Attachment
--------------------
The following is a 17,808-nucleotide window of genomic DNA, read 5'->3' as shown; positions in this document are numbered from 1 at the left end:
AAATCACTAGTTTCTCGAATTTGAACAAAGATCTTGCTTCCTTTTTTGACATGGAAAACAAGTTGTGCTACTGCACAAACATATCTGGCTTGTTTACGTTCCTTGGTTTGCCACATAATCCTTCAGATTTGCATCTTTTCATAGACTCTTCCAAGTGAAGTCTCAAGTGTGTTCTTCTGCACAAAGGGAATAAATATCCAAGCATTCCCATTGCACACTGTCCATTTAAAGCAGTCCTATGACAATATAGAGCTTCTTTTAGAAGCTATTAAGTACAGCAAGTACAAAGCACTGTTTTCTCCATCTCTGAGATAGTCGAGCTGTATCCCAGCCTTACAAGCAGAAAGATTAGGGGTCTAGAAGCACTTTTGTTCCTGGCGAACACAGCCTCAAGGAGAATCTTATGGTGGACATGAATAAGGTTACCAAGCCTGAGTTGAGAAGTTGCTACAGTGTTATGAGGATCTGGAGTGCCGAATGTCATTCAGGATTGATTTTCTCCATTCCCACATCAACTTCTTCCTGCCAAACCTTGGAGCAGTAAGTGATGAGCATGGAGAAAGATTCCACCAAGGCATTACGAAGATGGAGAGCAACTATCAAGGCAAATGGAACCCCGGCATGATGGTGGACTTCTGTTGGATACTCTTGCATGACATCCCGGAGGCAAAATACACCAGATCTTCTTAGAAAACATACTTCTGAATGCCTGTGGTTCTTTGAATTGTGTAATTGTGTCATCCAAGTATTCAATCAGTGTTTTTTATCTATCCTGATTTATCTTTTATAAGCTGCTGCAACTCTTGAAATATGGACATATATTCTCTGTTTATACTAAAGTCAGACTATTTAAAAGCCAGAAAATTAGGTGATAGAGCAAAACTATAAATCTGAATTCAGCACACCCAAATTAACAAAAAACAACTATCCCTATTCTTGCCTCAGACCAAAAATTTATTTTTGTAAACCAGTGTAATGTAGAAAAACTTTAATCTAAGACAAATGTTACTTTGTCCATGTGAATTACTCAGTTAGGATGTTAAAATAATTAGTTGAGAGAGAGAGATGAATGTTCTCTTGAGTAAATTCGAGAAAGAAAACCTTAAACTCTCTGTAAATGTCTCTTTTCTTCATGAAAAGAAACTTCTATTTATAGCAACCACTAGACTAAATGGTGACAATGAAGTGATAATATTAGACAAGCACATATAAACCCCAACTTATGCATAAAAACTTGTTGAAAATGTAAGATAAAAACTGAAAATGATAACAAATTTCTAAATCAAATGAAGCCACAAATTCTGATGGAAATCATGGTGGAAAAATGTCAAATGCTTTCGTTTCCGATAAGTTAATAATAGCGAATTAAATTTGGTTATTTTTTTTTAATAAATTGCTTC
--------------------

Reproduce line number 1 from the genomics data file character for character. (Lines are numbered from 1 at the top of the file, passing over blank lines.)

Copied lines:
The following is a 17,808-nucleotide window of genomic DNA, read 5'->3' as shown; positions in this document are numbered from 1 at the left end: